The film reminded me a bit of John Huston's wonderful film of James Joyce's The Dead (1987). In both films there's a flurry of activity, cooking and decorating; concerns about one guest who drinks too much; a terrible secret that bubbles to the surface; and a sustained authentic atmosphere, with the movie audience intrigued by the way various characters relate to one another.
Every Christmas the Gregory family, spread across England, return to the remote village of Wyndenham, in Norfolk, where patriarch Martin (Ralph Richardson) serves as the local parson. Widowed and of retirement age, he's looked after by middle-aged daughter Jenny (Celia Johnson), who longs to marry her engineer boyfriend, David (John Gregson), but he's about to be sent off to South America, and she feels bound to stay behind, to care for her aging father.
Gradually, other members of the family arrive. Michael (Denholm Elliott), Martin's son, is in the national service but gets compassionate leave, and has long harbored resentment against his father, believing religion stands in the way of he and his siblings speaking openly and plainly before him. Margaret (Margaret Leighton), is the younger daughter, who works in London as a comparatively glamourous fashion writer, is drinking heavily, on the cusp of alcoholism. Margaret's husband, Richard Wyndham (Hugh Williams), arrives separately, claiming Margaret is at home with the flu, but then Margaret turns up after all.
Also joining the family are the adult children's two elderly, contrasting aunts: Lydia (Margaret Halstan), who is sweet and forthright, if meddlesome; and Bridget (Maureen Delany), a fierce Irishwoman who complains about everything.
Much of the drama revolves around Jenny's dilemma, that she wants to marry David but who'll look after her father? Margaret has her own life in London, while the two aunts appear unwilling to help, they urging Martin to retire. (Spoilers) Meanwhile, Margaret confesses, first to Jenny and later to Michael that, during the war, she'd had an affair with an American soldier killed in action shortly before learning that she was pregnant with his child. She raised the boy in secret, but then, at the age of four, he died of meningitis, hence Margaret's fatalism.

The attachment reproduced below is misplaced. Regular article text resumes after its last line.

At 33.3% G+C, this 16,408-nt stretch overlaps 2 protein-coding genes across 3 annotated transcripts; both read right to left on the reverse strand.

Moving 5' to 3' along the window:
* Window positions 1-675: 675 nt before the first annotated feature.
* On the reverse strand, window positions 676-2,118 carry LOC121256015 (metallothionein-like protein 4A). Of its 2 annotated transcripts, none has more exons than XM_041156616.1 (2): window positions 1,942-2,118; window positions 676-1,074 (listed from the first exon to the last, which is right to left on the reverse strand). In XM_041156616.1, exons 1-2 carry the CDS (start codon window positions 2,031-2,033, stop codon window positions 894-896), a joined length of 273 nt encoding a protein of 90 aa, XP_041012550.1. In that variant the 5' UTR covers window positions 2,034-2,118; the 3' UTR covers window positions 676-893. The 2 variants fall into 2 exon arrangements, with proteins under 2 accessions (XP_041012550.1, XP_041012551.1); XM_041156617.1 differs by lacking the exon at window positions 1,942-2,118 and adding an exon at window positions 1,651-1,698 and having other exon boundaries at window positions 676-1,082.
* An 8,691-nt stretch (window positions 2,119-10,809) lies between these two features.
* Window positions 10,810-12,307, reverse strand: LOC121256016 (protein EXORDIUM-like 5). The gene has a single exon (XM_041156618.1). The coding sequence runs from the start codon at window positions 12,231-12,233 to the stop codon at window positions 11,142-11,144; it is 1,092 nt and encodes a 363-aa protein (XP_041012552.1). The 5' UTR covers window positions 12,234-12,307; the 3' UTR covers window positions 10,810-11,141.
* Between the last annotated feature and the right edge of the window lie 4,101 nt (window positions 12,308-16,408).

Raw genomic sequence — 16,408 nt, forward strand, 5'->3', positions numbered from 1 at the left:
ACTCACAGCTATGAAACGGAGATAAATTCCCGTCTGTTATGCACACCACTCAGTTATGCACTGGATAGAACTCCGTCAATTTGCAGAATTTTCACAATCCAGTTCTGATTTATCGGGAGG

Martin, for his part, complains that his mere presence, in church and around the village, makes his parishioners feel uncomfortable, that they are unable to be themselves, which is exactly what his own children feel. They believe Martin forever judges them through the prism of religion, that he's unable to have a normal father-children relationship with any of them.
The main pleasure of The Holly and the Ivy is watching this story and these relationships gradually unfold and reveal themselves, and both the unexpected little twists that occur, and for the picture's many fine, little moments. In a beautifully acted opening scene, Aunt Lydia is in the lobby of the retirement hotel where she lives, all alone since the death of her sister. The woman at the front desk plays up the hotel's Christmas buffet, but Lydia wants no part of that; she's relied on the yearly invitation she receives to visit the family in Norfolk. But she's concerned that maybe she's not invited this year, and anxiously waits for one in the post. It arrives, and the pleasure it gives her, the assurance that she won't be alone this Christmas after all, is quietly touching.
Just how fine the acting is exemplified by the casting, which works against all odds. Celia Johnson is playing a character 31 years old, but she was actually 44 and looks 55. She and Margaret Leighton don't even look distantly related, let alone sisters, and Ralph Richardson, then barely 50, doesn't look the part of a 70-something parson. Yet, because their performances are all so richly textured, suspension of disbelief comes easy. (Richardson is very good in the final scenes but a little broad early on; one wishes he had played the role again when he was the correct age.) Celia Johnson especially comes off as thoroughly real: her Jenny goes about her business, cooking and decorating, and helping her father ready for his sermon, as if she's been doing it all her life. Her reactions to so much disappointment is never extreme, always subtle yet truthfully expressed. Margret Halstan had with Maureen Delaney appeared in the stage version, roles they'd reprise for a British TV adaptation three years later. Halstan's other film work is scattershot and minor, yet her performance here is unforgettable.
Video & Audio
Presented in its original black-and-white and standard 1.37:1 ratio, The Holly and the Ivy looks good on Blu-ray, if a notch below other similar recent releases like The Man Between. This is slightly softer with weaker blacks, but the transfer is generally good. The DTS-HD Master Audio (mono) is fine with optional English subtitles included, and the disc region "A" encoded.
The lone supplement is an audio commentary track, by film historian Jeremy Arnold.
An excellent, unjustly unknown film, at least in the U.S., The Holly and the Ivy is a must for Christmastime, and Highly Recommended.